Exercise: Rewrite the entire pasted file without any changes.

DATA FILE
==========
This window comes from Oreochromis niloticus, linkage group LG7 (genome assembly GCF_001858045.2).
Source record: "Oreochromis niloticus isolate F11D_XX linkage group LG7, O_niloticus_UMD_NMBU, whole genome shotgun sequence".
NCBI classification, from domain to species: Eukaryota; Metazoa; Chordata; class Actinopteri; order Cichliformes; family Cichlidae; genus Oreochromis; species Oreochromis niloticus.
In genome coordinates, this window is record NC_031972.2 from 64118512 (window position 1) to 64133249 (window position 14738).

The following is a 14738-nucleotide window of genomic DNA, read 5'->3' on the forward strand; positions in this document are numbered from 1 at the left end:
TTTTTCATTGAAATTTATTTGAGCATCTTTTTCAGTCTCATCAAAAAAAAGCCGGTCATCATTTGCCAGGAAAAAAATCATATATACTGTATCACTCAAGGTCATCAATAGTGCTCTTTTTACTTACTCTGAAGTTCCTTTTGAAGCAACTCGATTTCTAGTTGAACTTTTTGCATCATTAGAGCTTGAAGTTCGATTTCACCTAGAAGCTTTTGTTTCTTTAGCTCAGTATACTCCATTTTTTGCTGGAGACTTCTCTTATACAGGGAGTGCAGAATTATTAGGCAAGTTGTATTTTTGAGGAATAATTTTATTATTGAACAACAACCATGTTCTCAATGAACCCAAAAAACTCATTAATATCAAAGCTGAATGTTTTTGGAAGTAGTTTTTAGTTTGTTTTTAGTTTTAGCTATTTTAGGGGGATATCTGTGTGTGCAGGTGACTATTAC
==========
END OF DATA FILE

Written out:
This window comes from Oreochromis niloticus, linkage group LG7 (genome assembly GCF_001858045.2).
Source record: "Oreochromis niloticus isolate F11D_XX linkage group LG7, O_niloticus_UMD_NMBU, whole genome shotgun sequence".
NCBI classification, from domain to species: Eukaryota; Metazoa; Chordata; class Actinopteri; order Cichliformes; family Cichlidae; genus Oreochromis; species Oreochromis niloticus.
In genome coordinates, this window is record NC_031972.2 from 64118512 (window position 1) to 64133249 (window position 14738).

The following is a 14738-nucleotide window of genomic DNA, read 5'->3' on the forward strand; positions in this document are numbered from 1 at the left end:
TTTTTCATTGAAATTTATTTGAGCATCTTTTTCAGTCTCATCAAAAAAAAGCCGGTCATCATTTGCCAGGAAAAAAATCATATATACTGTATCACTCAAGGTCATCAATAGTGCTCTTTTTACTTACTCTGAAGTTCCTTTTGAAGCAACTCGATTTCTAGTTGAACTTTTTGCATCATTAGAGCTTGAAGTTCGATTTCACCTAGAAGCTTTTGTTTCTTTAGCTCAGTATACTCCATTTTTTGCTGGAGACTTCTCTTATACAGGGAGTGCAGAATTATTAGGCAAGTTGTATTTTTGAGGAATAATTTTATTATTGAACAACAACCATGTTCTCAATGAACCCAAAAAACTCATTAATATCAAAGCTGAATGTTTTTGGAAGTAGTTTTTAGTTTGTTTTTAGTTTTAGCTATTTTAGGGGGATATCTGTGTGTGCAGGTGACTATTAC